April 25, 2013Vol. 43, Issue 2

A Day in the Life: Poverty Simulation Provides New Perspective

“Remember,” Professor Laurie Browne’s voice rang out. “Your goals are to survive the month and keep your family safe.”

These simple instructions became a mantra for the 100 or so students navigating four “weeks” in a life of poverty as part of a pilot simulation held on campus April 9.

Led by Browne, Recreation, Hospitality, and Parks Management, and social work professor Susan Roll, the three-hour exercise took students through one month in the life of families struggling to make ends meet. Each student was given a role to play, and using limited resources, families were required to “visit” agencies such as the welfare office, employment support, and utility companies—all on a deadline and limited cash. 

“We’re really just trying to get people to understand the structural barriers involved in being financially stable,” Browne said. “Even if you think you understand, until you’ve lived it, you have no idea the challenges that are involved.”

The students jumped into the exercise with both feet. Froilan Frias, who is working toward his master’s in social work, played a married man with a 15-year-old daughter, an unemployed wife, and a live-in father-in-law. As soon as the simulation began, Frias made a beeline for the employment center, where he reported for work and waited out the week to be paid.

“With $1,500 a month to feed the whole family and pay the mortgage, you just have to go by what you need right now, you can’t really think long term.” –Brittany Larson, junior, Multicultural Health

“My plan is to go to work every day,” he said matter-of-factly. “I asked my ‘wife’ to go to the unemployment office after she dropped off our daughter off at school. We have a plan.”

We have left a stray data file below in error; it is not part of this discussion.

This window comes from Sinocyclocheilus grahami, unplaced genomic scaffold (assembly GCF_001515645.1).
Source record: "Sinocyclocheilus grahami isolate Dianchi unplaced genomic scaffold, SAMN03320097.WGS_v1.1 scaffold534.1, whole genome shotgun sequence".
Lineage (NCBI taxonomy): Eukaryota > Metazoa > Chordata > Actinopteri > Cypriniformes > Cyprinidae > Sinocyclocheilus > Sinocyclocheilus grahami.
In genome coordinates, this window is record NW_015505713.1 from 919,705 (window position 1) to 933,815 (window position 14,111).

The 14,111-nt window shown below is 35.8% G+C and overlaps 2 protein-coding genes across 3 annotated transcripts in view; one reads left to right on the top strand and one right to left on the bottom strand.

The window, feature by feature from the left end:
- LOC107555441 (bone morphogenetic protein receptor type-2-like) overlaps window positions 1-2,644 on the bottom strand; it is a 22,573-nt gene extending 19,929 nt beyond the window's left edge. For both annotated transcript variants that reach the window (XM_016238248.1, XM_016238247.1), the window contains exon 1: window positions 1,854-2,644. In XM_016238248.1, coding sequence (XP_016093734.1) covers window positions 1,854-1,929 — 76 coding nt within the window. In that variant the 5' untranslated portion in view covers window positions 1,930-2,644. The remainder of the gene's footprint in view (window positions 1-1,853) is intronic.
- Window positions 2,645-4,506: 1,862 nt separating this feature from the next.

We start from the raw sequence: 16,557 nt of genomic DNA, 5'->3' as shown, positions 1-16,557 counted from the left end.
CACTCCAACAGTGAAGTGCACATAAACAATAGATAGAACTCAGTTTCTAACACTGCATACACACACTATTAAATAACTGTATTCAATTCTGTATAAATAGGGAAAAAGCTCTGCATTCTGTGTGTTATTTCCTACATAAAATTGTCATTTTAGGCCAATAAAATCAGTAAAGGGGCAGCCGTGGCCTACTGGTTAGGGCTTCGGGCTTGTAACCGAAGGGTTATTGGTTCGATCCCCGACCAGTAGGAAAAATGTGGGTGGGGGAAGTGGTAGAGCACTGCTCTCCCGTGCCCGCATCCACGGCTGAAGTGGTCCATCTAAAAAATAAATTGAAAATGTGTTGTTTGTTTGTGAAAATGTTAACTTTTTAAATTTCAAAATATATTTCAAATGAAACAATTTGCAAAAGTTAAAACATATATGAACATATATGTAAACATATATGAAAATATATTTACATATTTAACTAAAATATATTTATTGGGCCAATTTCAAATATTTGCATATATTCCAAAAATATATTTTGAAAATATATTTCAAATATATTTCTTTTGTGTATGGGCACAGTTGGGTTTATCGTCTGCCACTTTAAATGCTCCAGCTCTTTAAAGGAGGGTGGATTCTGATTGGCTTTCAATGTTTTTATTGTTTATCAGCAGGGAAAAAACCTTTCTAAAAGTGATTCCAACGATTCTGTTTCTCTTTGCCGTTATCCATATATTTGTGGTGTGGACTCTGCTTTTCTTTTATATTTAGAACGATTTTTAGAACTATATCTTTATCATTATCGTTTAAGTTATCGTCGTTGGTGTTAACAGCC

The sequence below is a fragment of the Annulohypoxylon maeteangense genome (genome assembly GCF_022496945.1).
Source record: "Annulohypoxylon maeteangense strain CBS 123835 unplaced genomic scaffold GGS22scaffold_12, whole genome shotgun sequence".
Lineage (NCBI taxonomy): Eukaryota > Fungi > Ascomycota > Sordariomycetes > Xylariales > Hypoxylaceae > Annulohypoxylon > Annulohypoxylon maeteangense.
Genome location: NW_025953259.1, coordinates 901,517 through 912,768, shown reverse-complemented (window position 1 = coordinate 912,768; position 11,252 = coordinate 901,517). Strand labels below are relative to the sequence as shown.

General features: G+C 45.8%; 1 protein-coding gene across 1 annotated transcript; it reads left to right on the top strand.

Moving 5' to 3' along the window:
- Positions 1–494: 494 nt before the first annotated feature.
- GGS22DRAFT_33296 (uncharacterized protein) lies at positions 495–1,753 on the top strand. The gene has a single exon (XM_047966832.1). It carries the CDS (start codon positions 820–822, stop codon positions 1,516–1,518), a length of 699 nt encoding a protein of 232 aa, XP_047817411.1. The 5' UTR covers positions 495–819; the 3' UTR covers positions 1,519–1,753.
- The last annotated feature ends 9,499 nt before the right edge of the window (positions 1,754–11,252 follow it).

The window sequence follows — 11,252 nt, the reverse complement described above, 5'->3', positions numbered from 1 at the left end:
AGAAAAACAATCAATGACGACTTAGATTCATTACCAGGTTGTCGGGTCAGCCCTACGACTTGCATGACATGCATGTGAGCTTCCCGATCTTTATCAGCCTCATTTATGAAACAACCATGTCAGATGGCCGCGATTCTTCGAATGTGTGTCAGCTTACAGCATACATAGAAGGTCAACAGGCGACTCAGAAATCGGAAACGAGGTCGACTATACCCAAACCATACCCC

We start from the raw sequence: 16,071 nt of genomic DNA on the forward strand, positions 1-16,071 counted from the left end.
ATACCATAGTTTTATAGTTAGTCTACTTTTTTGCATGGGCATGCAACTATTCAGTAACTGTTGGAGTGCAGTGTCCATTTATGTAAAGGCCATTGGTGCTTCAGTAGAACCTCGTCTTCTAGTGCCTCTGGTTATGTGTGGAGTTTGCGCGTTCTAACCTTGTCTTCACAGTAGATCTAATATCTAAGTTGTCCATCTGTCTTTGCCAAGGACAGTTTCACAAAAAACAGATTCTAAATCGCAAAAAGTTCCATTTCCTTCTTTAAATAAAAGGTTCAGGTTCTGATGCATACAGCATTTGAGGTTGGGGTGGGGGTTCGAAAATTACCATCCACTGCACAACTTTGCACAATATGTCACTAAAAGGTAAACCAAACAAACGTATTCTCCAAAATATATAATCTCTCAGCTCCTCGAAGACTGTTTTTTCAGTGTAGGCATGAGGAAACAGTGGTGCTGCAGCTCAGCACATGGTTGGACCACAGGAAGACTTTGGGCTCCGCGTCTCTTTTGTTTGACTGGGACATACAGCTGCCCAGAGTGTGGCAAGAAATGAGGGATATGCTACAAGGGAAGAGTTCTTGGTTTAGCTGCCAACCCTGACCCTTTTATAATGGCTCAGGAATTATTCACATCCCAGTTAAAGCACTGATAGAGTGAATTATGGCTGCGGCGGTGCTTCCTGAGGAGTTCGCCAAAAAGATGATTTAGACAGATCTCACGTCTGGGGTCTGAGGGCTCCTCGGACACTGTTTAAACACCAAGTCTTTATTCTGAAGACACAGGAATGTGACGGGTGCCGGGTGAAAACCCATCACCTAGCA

Not all were as immediately successful. Junior Brittany Larson, a multicultural health major, found herself playing the sole breadwinner in a household of four. She had a job, but no money for transportation. Larson visited about four different agencies around the room, each with lines six deep or more, before she acquired $35 by hawking furniture at a pawn shop. She used every penny to buy transportation passes to get to work.

Larson didn’t end up making it in time, and her paycheck was docked as a result.

By the simulated week three, Alexine Guerrero, a health administration major, found herself among about half a dozen others in a temporary housing shelter. As part of the simulation, her purse had been stolen, leaving her without money, food, or a job—or even a social security number to get any of those things. She couldn’t pay her rent and was waiting out the month in the shelter.

“It’s stressful,” Guerrero said. “It’s opened my eyes to how hard poverty is.”

That, Browne said, is exactly the point. With portions of Butte County reporting higher poverty levels than parts of L.A. County, she said, the aim is to open students’ eyes to the structural and systemic challenges inherent in living with a low income.

“There’s this idea that people in poverty just need to pull themselves up by their bootstraps,” she said. “We’re hoping to change the way students think about the issue and see if we can get that to reflect in their coursework.”

Students assess their finances as part of the simulation.

Students assess their finances as part of the simulation.

Grants from the Department of Behavioral Sciences Strategic Performance Funds, Research and Sponsored Programs, and the College of Communication and Education provided the seed money to purchase the simulator kit and hire a graduate research team.

“This semester was a pilot study,” Roll said. “We wanted to test the simulation with as many students as possible and gather data on its ability to create empathy.”

Larson, the junior whose pay was docked for being late to work when she could’t afford a ride, said the experience was eye opening.

“Growing up, it’s not like we had a lot of money, but we had the essentials,” she said. “With $1,500 a month to feed the whole family and pay the mortgage, you just have to go by what you need right now, you can’t really think long term.”

One student, who asked to remain anonymous, related personally to the frenzy of juggling it all. As a single parent who works and attends school full-time, she said, “it’s a monthly struggle.”

Having completed the pilot study, Browne said, the goals for next semester are to find the simulator a permanent home—whether in a course or umbrella program—and to study exactly how it actually affects the attitudes and behaviors of participants. 

“We know students are gaining empathy,” she said. “Now we want to see whether they’re more open to thinking about social issues in the classroom.”

—Sarah Langford, Public Affairs and Publications. Photography by Frank Rebelo.